In 1991, Anita Hill (AAAS/LGLS/HS/WGS) testified that she was sexually harassed by Clarence Thomas, a then-nominee to the Supreme Court. At the time, Joe Biden was the chair of the Senate Judiciary Committee, and now, almost 30 years later, the 2020 presidential hopeful is facing criticism for the way he handled the hearings.
In an interview with The New York Times, Hill criticized Biden for not calling additional witnesses to support Hill and not stepping in when Hill was attacked during the hearings. Earlier in the month, Biden called Hill to discuss the 1991 issue.
During his appearance on ABC’s “The View,” Biden said that he is “sorry for the way she got treated… If you go back to what I said, and didn’t say, I don’t think I treated her badly.” He added that “I believed Dr. Hill; I believed what she was saying… There were a lot of mistakes made across the board, and for those, I apologize. We could have conducted it better, but I believed Dr. Hill from the beginning, and I said it.”
He continued by praising her for the work she has done, saying she is “responsible for significant changes, and she deserves credit for it.” He continued, “She’s one of the reasons why we have the #MeToo movement; she’s one of the reasons why I was able to finish writing the Violence Against Women Act; she’s one of the reasons why I committed… [that] there’d never be a Judiciary Committee I was on that didn’t have women on it,” he said. When asked about why he did not reach out to her earlier, Biden said that he did not want to “invade her space.”
According to Hill, she was dissatisfied with the conversation with Biden. She did not characterize Biden’s words as an apology and stated that she does not believe that he has taken full responsibility for his conduct at the hearings. “I cannot be satisfied by simply saying, ‘I’m sorry for what happened to you,’” she told The Times. “I will be satisfied when I know there is real change and real accountability and real purpose.”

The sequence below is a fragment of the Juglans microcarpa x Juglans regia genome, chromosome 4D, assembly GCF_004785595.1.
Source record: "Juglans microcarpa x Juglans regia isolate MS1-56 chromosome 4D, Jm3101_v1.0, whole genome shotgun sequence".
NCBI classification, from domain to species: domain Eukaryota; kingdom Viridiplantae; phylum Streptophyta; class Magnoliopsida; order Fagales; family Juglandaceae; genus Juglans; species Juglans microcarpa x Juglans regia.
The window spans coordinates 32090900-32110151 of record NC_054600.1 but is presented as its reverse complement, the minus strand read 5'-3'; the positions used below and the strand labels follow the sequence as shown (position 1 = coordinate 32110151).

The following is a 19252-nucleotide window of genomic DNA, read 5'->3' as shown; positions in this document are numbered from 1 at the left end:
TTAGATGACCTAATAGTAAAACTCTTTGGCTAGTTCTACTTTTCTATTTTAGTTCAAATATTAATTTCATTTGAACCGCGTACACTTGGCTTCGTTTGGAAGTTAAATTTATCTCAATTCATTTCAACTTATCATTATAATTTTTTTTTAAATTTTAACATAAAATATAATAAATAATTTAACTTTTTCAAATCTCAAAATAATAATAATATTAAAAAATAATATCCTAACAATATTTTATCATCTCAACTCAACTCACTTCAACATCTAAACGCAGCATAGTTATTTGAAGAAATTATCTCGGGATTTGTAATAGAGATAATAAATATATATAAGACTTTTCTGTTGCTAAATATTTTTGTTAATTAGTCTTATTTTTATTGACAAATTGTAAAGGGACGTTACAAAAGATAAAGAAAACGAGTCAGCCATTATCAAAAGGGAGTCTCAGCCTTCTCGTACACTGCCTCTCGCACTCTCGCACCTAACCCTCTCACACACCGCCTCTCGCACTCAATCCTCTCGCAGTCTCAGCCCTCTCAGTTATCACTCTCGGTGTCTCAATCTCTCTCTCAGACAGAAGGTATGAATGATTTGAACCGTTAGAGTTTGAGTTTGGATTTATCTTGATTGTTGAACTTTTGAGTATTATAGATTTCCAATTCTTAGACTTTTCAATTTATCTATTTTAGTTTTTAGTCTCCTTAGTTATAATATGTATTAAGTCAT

“The focus on apology to me is one thing,” Hill told The Times. “But he needs to give an apology to the other women and to the American public because we know now how deeply disappointed Americans around the country were about what they saw. And not just women. There are women and men now who have just really lost confidence in our government to respond to the problem of gender violence.”
Hill spoke about the larger problems facing women in a statement released by Wellesley College, which will host Hill as their commencement speaker on May 31. “We are experiencing a watershed moment in which women are making their voices heard throughout society — in business, politics, higher education and social movements,” said Hill in the statement. “Wellesley women are known for standing up for justice, and the class of 2019 is graduating into a climate that is challenging but offers so many possibilities for leadership. I am honored to mark this momentous occasion with the graduating seniors.”
According to The Boston Globe, Hill will deliver the commencement address at Wellesley College, a college that, according to College Factual, is 99.7 percent female. “Her voice has been prominent in academia, politics and in the media regarding gender, race, and equality,” read a statement by Wellesley College.
The print version stated that the author of this article was Rachel Saal. The correct author is Sasha Skarboviychuk.